In the end, though, Duniway relied on the court’s chemistry-knowledge: “The government maintained below, and argues here, that ALD-52 cannot be produced without first manufacturing LSD.” [*30] The defendants, on the other hand, one of them being an exceptionally brilliant chemist, “had devised a method of producing ALD-52 without passing through an intermediate stage in which LSD was produced.” [*31] The judge claimed this was impossible, though it is definitely possible to produce chemicals by using alternative, intermediate stages. [*32] [*33] [*34] In fact, when Sand was arrested, he was found with papers that included the synthesis instructions for more than one hundred, different psychedelic drugs that were publicly unknown. [*35]
It All Goes Back to Billy Hitchcock
“A substantial fraction, perhaps one third, of the acid I made was given away.”
–Tim Scully, 2003
The Oak Tree Review [*36]
The “LSD” found on Nick Sand and Tim Scully was not LSD. But, the court ordered itself to imagine this to be the case. Even with that, there was still some lurking doubt in its mind, so it had to prop up a witness. This is where Billy Hitchcock, the international multimillionaire and financier of Timothy Leary, comes into play.
It turns out that Hitchcock had been lying for years to the Securities and Exchange Commission (SEC) and the Internal Revenue Service (IRS). The authorities were not concerned at all about this activity, until they knew they could use Hitchcock as a material witness against Sand and Scully. Someone who had just pled guilty to lying multiple times in court now became the cornerstone of the entire case for the prosecution. To quote LSD historians Martin A. Lee and Bruce Shlain…
“Hitchcock was not a particularly strong witness at the San Francisco trial. He acknowledged that his own drug usage had been extensive, and he listed all the substances he had experimented with over the years, including LSD and heroin. Mr. Billy had already pleaded guilty to income tax evasion and violation of SEC regulations, but he had not yet been sentenced for these charges. The defense contended that Hitchcock had been promised leniency in his other cases if he lied in this one. Although he admitted that he had perjured himself four times during Internal Revenue and SEC investigations and before a federal grand jury, his testimony was deemed reliable enough to send both of the defendants to the pen.” [*37]
Even the judge claimed that Hitchcock’s testimony was essential to the prosecution of the two LSD chemists. “The government argues that it did not have sufficient evidence to indict until Hitchcock agreed to testify against Sand and Scully,” [*38] Judge Duniway said. And why should the government believe the defendants? “…the defendants offer only their unsupported conclusory allegations,” [*39] Duniway concluded.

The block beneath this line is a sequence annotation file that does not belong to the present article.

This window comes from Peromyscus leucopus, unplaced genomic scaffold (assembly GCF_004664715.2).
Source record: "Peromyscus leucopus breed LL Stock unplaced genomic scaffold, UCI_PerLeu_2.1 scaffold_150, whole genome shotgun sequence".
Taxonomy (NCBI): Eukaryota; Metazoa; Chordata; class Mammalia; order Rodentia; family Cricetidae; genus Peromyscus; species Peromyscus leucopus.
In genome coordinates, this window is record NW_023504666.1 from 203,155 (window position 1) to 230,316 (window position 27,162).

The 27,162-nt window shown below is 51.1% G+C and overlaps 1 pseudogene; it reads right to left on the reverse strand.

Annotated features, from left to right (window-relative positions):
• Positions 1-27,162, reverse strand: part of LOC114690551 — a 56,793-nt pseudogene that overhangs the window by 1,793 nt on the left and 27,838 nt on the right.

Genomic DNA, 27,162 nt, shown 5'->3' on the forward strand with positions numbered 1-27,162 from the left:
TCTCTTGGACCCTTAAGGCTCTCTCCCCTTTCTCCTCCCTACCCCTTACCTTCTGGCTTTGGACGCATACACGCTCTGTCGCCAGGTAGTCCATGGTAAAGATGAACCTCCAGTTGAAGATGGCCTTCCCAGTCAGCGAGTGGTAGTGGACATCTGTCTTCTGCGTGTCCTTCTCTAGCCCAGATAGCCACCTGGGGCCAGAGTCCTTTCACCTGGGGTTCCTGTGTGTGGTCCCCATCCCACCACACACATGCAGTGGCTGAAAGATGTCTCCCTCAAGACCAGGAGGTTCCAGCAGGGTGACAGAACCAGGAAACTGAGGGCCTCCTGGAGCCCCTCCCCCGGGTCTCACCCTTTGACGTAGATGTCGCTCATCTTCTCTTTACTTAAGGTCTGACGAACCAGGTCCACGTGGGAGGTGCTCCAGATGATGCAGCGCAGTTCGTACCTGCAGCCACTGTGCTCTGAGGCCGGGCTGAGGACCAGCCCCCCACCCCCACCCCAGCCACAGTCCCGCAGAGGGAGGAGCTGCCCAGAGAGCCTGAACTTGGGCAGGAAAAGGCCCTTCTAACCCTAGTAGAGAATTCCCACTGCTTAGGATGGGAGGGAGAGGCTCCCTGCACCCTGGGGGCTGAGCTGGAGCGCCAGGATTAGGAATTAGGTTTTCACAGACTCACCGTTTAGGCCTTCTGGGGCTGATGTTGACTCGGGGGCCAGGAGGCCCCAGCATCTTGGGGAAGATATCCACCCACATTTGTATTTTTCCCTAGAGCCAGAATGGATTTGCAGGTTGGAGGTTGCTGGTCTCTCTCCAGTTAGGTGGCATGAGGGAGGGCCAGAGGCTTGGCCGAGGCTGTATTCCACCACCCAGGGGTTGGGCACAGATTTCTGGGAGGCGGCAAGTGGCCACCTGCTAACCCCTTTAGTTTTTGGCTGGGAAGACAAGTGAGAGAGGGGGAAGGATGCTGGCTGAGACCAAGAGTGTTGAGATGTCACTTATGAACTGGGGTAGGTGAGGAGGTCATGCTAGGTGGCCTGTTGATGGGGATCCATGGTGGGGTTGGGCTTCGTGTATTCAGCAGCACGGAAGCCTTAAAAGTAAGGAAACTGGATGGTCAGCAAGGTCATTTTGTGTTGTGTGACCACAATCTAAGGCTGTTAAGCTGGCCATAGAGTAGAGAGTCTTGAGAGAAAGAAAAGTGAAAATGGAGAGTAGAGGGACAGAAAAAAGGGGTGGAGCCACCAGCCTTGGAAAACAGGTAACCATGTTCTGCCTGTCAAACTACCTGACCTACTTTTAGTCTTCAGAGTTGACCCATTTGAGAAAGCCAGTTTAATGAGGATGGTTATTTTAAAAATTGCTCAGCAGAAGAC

Maybe someone who has perjured themselves and is being given leniency in other crimes might only offer “unsupported conclusory” allegations. In the end, the judge looked at two professional and trained chemists, and disregarded their testimony in favor of the testimony of a heroin-using, tax-evading millionaire. There is much to suggest that Hitchcock did not even believe in the testimony he gave — behind the court’s back, he put up money for Tim Scully’s legal fees. [*40]
There was actually much more to it than that. Hitchcock was being charged with using a Swiss bank to move millions of dollars from the drug trade into legal channels, what the IRS had declared “the biggest tax evasion caper in U.S. history.” The same bank involved had worked with the CIA previously in hiring terrorist groups in underdeveloped countries, for example, the “secret war against Fidel Castro.” [*41] When the IRS moved in, the CIA intervened and prohibited it from carrying out its full investigation of Hitchcock. The amount of money involved in Hitchcock’s Swiss bank scandal, from 1965 to 1971, amounted to forty million dollars. [*42]
The government gave up a multimillionaire involved with banks financing CIA-sponsored terrorists — in favor of prosecuting two LSD chemists. For his cooperation, Billy Hitchcock received a five-year reduced sentence and a $20,000 fine. [*43] There is also the difficulty that Hitchcock was no chemist, and his testimony amounted to hearsay, since he had only been told by Sand or Scully that they were making or using “acid.” However, the hearsay exception was allowed only for accusations against Sand and Scully, with Duniway prohibiting cross-examination: “…a co-conspirator’s declaration can be introduced by either party and may be used to exculpate as well as inculpate the accused. We rejected this argument…” [*44]
Timothy Leary: “What knowledge do you wish?”
Billy Hitchcock: “…(hesitant pause)… How can I make more money on the stock market?” [*45]
Did Someone Say “Legality”?
“It is now no longer a question of accumulating scientific truths and discoveries. We need above everything to spread the truths already mastered by science, to make them part of our daily life, to render them common property. We have to order things so that all, so that the mass of mankind, may be capable of understanding and applying them; we have to make science no longer a luxury but the foundation of every man’s life. This is what justice demands.”
–Peter Kropotkin, 1880
“An Appeal to the Young”
In 1986 I took LSD for the last time, and began to write two Science Fiction novels. Berkeley Bill Bolagard was the Last Hippie – of the future! He dressed like Wild Bill Hickok. Monica was the love of his life, and considered the most beautiful woman in the world. Bill had lost her due to his foolishness. But she will come to him at the Gideon Institute, the first privately owned prison in the world.
Yesterday I talked with a friend about why google disapeared my huge blogs. They were like woven nets cast into the sea, and were catching many fish, for I owned a great brand name, an architypal theme. I was bigger then Disney!